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Working Long and Hard, With Sacrifice: The Only Road to Success

In today's arena of eight-second news bytes, TikTok sensations, social media, etc., there seems to be a hype of people who suddenly get upon a stroke of fortune, fame, or genius. The latest gadget of Apple, a boom in a cryptocurrency, a hit single, or a top play in your favorite sport makes success look easy, fleeting, and fun.

However, today more than ever, there is less talk about all the long hours, hard work, single-minded focus, and sacrifice needed to succeed. Historically, much of this started to happen around the 1980s, when economic changes allowed fortunate and driven people in Wall Street banking, real estate, and entertainment to make a lucrative living, even at a much younger age than typical. Combined with increasing media presence in the form of 24-hour television stations and later the internet, more focus was given to the sensational aspects rather than the mundane amount of work needed to succeed.

Fortunately, many successful people, including Steve Jobs, Bill Gates, Elon Musk, Kobe Bryant, Tiger Woods, and a wide range of other people, have spoken about how their families nurtured them from a young age with lots of patience and encouragement to teach them the value of hard work and focus on tasks.

The late K. Anders Ericsson even devoted his study to "deliberate practice," while Malcolm Gladwell captured some of Ericsson's message through his book Outliers.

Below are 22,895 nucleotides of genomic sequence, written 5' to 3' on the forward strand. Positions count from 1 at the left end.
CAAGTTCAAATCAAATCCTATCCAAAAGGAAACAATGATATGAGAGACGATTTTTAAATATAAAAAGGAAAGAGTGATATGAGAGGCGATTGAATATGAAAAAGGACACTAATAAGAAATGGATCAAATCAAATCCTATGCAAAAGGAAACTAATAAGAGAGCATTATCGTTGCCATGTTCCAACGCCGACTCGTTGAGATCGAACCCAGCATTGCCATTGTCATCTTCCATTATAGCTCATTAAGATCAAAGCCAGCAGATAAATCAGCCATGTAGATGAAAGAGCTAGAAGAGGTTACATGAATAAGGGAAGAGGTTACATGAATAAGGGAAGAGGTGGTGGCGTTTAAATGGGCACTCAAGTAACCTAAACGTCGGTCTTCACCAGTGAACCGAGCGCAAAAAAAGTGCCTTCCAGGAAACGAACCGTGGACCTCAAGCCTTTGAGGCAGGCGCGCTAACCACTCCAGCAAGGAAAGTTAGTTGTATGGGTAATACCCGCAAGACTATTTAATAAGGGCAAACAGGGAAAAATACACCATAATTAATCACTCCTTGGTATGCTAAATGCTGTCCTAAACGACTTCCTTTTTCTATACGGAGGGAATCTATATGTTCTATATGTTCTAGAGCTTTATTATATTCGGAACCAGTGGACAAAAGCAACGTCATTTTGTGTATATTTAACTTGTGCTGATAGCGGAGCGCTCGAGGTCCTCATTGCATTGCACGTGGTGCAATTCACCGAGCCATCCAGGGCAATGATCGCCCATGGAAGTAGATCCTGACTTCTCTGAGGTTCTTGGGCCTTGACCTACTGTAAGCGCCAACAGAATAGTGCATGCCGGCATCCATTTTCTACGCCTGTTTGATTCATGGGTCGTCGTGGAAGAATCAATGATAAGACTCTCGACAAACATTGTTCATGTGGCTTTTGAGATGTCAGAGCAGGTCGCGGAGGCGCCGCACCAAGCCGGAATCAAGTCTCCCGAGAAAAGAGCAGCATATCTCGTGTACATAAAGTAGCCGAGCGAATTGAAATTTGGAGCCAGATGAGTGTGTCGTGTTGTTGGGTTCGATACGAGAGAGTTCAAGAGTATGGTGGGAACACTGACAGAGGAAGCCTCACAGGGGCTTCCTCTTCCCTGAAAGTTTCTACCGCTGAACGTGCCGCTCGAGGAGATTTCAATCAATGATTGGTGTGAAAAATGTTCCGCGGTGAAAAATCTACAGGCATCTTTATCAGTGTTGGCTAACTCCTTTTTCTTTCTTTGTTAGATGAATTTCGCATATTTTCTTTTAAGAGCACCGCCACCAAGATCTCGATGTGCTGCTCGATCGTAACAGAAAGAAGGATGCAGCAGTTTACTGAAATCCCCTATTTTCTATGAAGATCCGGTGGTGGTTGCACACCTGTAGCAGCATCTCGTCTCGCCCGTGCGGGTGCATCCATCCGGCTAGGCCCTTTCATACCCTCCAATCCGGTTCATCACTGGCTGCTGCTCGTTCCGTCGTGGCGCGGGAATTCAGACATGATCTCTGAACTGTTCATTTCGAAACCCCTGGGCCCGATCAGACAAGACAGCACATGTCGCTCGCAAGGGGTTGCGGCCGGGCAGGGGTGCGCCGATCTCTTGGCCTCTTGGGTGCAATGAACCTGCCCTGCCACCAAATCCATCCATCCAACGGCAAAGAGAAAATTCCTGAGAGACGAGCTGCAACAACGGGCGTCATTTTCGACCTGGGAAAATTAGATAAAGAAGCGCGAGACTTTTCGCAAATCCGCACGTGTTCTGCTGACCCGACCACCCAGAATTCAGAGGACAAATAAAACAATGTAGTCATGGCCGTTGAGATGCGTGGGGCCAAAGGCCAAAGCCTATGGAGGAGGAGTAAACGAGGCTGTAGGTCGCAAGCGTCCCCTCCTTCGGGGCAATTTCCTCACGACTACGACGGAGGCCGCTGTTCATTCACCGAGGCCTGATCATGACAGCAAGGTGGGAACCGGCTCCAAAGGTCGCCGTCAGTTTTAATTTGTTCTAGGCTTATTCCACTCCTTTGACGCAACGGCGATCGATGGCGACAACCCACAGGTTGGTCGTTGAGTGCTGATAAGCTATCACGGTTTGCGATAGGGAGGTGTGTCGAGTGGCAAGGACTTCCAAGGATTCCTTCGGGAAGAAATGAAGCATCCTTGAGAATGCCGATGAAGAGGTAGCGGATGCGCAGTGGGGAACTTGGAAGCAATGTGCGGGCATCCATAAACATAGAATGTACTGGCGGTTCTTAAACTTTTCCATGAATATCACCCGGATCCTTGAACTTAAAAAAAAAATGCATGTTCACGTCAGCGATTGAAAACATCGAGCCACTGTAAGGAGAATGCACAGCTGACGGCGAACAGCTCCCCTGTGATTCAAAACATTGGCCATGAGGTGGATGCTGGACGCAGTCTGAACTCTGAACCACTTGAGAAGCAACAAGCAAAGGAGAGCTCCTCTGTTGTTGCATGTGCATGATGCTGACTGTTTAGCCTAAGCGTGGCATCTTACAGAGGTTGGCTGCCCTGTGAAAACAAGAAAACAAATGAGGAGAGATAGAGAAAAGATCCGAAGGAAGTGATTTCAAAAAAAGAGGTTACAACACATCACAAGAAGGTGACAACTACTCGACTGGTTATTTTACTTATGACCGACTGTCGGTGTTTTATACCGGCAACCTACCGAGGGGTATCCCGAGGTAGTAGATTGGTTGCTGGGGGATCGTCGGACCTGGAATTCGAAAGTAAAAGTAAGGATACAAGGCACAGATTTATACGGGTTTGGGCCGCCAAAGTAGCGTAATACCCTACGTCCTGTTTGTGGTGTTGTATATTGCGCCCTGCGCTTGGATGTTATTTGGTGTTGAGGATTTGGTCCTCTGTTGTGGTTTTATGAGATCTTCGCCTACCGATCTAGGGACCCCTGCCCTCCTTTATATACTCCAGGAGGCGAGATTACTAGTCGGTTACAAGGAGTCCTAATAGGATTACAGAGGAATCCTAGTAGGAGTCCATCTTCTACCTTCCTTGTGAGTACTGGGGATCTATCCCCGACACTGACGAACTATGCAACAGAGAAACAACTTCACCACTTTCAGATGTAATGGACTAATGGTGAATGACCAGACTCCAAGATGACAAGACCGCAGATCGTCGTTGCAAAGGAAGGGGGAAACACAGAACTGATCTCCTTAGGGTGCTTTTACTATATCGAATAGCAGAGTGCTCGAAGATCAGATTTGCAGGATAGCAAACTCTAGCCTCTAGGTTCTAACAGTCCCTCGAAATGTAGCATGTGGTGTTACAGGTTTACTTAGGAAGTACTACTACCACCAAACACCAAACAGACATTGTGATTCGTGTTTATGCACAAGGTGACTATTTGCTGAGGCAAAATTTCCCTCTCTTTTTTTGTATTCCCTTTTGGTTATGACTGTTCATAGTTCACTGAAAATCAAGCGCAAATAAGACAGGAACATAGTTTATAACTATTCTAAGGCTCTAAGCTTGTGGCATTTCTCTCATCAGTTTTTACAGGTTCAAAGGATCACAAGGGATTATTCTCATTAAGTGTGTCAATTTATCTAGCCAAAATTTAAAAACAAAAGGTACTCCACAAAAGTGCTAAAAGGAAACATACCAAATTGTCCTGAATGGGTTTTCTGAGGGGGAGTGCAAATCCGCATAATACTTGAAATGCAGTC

In a retrospective analysis, many people who have found success or claimed success could claim the target was always easy, and the path was clear. But, those who are much more honest can often say that their success required S.M.A.R.T. goal setting, immense amounts of hard work, focus, sacrifice, political skills, and simple luck. Being able to put forth such great effort, especially in times of ambiguity, has been paramount to success.

Perhaps the story of Srinivasa Ramanujan is the best example of a genius who admitted the pathology of such genius. Being born into a poor family in India, with a father as a clerk, such a gifted pupil was able to find an outdated mathematics book in the trash, induce the axioms that were based on, and able to deduce enough theory to answer mathematical questions that had baffled many capable mathematicians for centuries.

During his college years, he failed the University of Madras, neglecting all other topics besides mathematics. Later, he would get noticed by Professor Godfrey Hardy of Cambridge, eventually receiving a scholarship. While he died at the young age of thirty-three due to health problems, many proofs have stood the test of time and scrutiny.

While, in retrospect, many of us see him as an unparalleled genius who was able to achieve brilliant mathematical research regardless of his environment, the humble Ramanujan would simply term himself as "a man who loved numbers." A closer examination does show him as a gifted scholar, but someone who used this tremendous level of ability and intense energy to give sustained focus to his tasks. If nothing else, using our abilities and energy, working long and hard, and sacrificing many aspects of a comfortable lifestyle seem to be the method for success, even among the gifted few.

For an interesting documentary, watch Nova’s "The Man Who Loved Numbers."

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